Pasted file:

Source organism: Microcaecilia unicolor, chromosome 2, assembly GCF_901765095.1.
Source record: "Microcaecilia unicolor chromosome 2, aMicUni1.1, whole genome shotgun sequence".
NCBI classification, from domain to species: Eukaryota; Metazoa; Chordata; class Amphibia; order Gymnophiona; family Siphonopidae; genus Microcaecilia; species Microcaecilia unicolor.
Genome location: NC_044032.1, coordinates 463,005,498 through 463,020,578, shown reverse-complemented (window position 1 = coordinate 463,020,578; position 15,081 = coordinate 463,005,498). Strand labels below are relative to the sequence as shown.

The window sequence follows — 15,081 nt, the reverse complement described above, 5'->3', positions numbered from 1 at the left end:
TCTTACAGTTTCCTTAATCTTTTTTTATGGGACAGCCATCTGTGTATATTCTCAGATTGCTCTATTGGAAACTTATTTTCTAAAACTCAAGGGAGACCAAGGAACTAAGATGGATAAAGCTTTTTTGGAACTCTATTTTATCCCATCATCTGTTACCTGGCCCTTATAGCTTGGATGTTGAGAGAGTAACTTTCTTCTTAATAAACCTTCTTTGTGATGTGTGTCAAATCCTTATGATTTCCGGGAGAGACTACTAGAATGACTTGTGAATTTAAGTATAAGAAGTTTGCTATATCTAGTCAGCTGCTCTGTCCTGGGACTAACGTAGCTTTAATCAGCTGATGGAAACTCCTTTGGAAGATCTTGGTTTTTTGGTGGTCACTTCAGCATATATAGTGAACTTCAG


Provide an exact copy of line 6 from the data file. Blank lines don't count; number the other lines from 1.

TCTTACAGTTTCCTTAATCTTTTTTTATGGGACAGCCATCTGTGTATATTCTCAGATTGCTCTATTGGAAACTTATTTTCTAAAACTCAAGGGAGACCAAGGAACTAAGATGGATAAAGCTTTTTTGGAACTCTATTTTATCCCATCATCTGTTACCTGGCCCTTATAGCTTGGATGTTGAGAGAGTAACTTTCTTCTTAATAAACCTTCTTTGTGATGTGTGTCAAATCCTTATGATTTCCGGGAGAGACTACTAGAATGACTTGTGAATTTAAGTATAAGAAGTTTGCTATATCTAGTCAGCTGCTCTGTCCTGGGACTAACGTAGCTTTAATCAGCTGATGGAAACTCCTTTGGAAGATCTTGGTTTTTTGGTGGTCACTTCAGCATATATAGTGAACTTCAG